Speaking of kids, another distinctly American tendency is the fact that many of these supposed sixteen-to-eighteen-year-olds are clearly played by actors in their twenties and thirties. This is an understandable decision given the state of child labour laws, and particularly if you’re going to have them stroll around undraped, as Sex Education does, but they could at least get people who look younger – Asa Butterfield is suitably hobbitish, but the rest of the ‘child’ cast look like they failed their leaving exams several years in a row. The Inbetweeners, Britain’s own cringy sixth form sitcom, did a masterful job of procuring actors with an eerily youthful look – it helped that they often had Greg Davies towering over them, but still, Simon Bird’s going to be IDed for buying booze until he actually goes grey.
As for the show’s approach to sex – very much the cornerstone of the whole edifice – it’s a weird one. Having attractive young people running around all fucking each other doesn’t seem to jive with fumbling British reserve, but then, neither does it seem so very American in tone, given their media’s traditional hatred and fear of sex, and the long shadow of hardline Protestant influences. The best way to describe it is possibly as a kind of never-ending spring break – or, alternatively, like a Carry On film or Ray Cooney farce for an era when you can get away with broadcasting the image of a nipple.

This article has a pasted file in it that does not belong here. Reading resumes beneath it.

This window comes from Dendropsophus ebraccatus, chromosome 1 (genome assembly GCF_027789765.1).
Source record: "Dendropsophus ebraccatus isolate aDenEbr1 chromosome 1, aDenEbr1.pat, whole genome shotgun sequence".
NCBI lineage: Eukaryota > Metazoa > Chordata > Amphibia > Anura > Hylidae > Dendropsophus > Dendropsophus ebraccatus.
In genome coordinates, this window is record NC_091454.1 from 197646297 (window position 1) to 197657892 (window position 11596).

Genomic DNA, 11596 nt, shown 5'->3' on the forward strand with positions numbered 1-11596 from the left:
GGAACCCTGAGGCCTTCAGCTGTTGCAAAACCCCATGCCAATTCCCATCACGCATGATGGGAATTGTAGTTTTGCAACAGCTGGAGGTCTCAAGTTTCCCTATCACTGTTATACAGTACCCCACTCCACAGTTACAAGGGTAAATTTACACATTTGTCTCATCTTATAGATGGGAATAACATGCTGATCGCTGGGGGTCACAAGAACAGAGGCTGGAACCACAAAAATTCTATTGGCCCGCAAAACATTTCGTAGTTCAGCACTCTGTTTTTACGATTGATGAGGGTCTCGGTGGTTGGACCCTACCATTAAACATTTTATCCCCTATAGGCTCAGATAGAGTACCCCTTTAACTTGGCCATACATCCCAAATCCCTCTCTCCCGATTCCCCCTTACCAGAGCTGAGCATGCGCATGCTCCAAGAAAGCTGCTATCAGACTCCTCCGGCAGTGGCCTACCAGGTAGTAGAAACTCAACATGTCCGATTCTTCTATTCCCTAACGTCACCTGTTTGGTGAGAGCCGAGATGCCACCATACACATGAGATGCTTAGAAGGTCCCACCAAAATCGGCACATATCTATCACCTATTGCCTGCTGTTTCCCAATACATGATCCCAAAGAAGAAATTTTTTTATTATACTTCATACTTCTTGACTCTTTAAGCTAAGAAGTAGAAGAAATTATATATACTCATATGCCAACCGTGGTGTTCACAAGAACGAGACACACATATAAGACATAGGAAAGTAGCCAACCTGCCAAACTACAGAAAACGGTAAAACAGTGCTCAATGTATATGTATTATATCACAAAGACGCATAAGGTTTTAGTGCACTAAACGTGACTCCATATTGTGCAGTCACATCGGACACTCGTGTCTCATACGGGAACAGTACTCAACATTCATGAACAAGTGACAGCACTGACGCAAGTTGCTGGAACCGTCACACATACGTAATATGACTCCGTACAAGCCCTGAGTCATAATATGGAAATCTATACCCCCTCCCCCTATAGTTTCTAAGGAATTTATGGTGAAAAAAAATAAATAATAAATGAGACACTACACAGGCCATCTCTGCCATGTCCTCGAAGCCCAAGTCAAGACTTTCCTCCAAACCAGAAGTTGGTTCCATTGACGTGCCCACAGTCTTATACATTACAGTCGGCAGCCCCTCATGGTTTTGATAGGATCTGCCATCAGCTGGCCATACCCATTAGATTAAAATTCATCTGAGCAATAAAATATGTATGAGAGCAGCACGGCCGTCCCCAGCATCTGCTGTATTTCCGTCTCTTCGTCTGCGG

The show isn’t meant to be a realistic representation of any culture’s attitudes to sex, of course – it’s a work of fiction, it’s heightened reality. While Britain and America are famously separated by a common language, they can both come together in their profound awkwardness around the stuff in their trousers, but despite what both our nations seem to think about those on the continent, that’s a universal thing, like enjoying movies and walks, or respiring. There are those who can be explicit and up-front about it, but they’re a rare breed. This, if anything, is Sex Education’s whole thesis.